Wednesday, April 25, 2012

example sentences

One feature of modern dictionaries is the "example sentence." If you go to, you can find example sentences with the definition of a word. For example, here's an example sentence from the entry for "hamburger."

  • That's a sad fact for hamburger lovers, but it's true.
Unfortunately, all of the example sentences for hamburger, and most other entries, are useless. My guess is, though, they didn't waste any time writing these sentences. They most likely use some code to pull them from a large corpus.

What's the problem with this and most other example sentences you get from dictionaries? These sentences are not really good examples of how to use the word. The sentences also don't give you any hint or idea as to what the word means. That means you can take the word in the sentence that's supposed to be the most important word and replace it with about a hundred other words.  For instance, "hamburger" in the above sentence could be replaced with any of the following: pizza, language, ocean, animal, young, paid, forgotten, new, old, lost.  The list goes on and on.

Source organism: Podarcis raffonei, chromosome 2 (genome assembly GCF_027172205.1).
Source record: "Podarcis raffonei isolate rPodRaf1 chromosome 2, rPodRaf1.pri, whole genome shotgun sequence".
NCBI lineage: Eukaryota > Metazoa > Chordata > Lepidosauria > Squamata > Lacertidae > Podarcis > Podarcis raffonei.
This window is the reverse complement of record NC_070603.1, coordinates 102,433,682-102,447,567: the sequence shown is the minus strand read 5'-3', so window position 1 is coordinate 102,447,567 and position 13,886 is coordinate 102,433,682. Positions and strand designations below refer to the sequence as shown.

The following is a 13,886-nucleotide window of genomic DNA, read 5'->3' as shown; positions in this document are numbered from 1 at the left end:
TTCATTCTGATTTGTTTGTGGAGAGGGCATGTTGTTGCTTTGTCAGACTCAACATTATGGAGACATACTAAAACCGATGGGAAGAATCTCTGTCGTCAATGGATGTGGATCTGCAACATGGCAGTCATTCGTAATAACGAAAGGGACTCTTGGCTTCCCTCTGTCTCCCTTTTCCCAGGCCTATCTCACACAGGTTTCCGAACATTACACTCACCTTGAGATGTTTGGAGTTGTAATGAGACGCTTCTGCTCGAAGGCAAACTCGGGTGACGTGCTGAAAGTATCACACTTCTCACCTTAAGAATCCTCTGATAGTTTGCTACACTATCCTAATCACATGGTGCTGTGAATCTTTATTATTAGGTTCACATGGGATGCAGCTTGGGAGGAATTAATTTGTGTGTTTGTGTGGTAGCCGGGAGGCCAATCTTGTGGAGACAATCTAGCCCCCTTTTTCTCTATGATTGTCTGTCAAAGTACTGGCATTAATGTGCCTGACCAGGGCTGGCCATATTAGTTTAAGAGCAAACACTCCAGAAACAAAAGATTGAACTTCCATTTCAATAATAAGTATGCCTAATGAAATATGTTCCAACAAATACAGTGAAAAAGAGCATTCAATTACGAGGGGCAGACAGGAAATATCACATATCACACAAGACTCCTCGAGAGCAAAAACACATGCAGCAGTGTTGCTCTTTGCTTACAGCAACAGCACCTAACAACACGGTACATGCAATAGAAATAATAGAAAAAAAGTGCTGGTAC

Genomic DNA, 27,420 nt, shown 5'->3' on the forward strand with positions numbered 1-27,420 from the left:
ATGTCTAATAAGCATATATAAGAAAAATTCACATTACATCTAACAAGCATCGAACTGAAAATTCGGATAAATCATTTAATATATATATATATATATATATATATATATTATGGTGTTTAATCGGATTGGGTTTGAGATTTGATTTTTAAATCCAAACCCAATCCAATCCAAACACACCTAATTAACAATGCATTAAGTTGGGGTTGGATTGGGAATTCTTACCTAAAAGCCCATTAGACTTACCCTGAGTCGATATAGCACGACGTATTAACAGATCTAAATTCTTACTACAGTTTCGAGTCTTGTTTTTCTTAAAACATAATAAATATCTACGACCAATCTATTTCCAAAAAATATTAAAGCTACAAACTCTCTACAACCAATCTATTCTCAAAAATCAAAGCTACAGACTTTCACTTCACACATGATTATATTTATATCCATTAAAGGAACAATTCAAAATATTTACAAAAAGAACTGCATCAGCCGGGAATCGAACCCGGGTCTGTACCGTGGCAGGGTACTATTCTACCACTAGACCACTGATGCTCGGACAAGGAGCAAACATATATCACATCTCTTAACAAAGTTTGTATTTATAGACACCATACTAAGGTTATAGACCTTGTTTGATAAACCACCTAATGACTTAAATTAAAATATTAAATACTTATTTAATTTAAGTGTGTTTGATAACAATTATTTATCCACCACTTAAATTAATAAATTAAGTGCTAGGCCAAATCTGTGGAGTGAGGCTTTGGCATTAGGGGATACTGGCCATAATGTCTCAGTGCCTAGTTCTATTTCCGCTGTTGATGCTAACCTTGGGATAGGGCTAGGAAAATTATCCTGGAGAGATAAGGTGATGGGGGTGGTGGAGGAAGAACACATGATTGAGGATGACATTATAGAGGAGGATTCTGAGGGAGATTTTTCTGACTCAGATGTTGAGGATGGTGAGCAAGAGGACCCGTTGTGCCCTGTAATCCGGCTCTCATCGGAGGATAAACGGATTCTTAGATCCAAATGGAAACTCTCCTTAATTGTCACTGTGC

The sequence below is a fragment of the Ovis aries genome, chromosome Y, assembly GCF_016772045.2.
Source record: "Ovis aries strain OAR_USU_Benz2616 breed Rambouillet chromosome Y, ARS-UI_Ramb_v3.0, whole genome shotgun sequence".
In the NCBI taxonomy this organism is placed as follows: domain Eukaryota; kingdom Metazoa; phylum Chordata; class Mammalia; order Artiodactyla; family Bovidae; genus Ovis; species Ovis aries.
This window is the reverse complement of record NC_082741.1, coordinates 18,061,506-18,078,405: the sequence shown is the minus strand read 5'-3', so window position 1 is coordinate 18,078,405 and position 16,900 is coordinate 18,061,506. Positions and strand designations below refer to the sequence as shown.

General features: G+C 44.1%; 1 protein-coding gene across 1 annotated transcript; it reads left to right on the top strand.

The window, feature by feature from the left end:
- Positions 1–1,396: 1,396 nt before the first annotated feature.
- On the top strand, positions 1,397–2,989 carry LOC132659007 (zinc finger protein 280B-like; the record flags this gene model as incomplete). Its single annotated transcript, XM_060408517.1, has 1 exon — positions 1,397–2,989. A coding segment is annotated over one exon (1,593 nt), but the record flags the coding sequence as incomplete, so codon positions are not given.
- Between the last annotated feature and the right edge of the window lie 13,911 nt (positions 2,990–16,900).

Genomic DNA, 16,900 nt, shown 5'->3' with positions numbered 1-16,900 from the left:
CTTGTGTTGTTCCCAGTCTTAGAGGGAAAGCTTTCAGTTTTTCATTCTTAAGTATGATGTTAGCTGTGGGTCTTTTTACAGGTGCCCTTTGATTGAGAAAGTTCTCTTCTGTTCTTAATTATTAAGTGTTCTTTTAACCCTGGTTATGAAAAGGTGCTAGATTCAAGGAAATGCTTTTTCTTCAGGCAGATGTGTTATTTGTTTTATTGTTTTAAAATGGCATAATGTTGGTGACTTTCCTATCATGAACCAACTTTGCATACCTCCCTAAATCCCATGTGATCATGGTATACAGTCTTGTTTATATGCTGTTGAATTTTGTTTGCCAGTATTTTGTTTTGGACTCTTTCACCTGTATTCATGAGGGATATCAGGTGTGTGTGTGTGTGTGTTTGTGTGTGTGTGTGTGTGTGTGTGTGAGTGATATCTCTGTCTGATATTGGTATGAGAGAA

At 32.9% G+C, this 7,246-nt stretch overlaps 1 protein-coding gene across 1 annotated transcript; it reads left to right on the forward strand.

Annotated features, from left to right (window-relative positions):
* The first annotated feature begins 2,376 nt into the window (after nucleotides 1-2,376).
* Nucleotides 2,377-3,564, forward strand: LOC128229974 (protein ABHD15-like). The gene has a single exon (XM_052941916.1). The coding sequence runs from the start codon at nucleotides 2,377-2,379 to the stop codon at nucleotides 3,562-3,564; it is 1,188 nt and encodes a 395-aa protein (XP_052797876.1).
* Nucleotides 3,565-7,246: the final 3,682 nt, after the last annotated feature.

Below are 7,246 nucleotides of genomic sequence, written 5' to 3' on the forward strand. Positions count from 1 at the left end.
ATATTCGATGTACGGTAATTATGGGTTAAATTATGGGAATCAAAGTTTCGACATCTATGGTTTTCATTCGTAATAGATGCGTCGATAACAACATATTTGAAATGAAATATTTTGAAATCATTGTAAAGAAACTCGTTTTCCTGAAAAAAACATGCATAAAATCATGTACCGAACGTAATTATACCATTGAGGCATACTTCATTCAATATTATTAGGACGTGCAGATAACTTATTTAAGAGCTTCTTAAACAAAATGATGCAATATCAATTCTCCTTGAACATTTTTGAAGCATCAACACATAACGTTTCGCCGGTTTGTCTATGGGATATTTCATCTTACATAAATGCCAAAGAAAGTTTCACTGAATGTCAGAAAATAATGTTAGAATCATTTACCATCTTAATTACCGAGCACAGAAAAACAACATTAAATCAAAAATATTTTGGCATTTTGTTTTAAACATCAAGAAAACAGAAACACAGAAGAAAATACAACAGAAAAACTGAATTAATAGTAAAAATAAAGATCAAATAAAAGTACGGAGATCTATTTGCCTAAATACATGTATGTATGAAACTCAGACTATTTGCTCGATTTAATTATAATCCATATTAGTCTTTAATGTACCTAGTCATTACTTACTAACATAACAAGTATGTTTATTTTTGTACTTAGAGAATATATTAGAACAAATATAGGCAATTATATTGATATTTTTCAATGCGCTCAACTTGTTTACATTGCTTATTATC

There's nothing about that sentence that tells you this must be talking about a hamburger. Basically, if hamburger were an unknown word to you in English, but you knew what a hamburger is, you would not be able to make any connections from what you know about hamburgers to the word in this sentence.

The best example sentences would be ones where you could fill in the blank.  In the example sentence above, if I left it blank, nobody, not even a native speaker would know what the original word was. But with an ideal example sentence, the blank could only be filled in by one word. And that word would be obvious to any native speaker from looking at the rest of the sentence.

 So the next time you think, "I need to see an example sentence," don't even bother.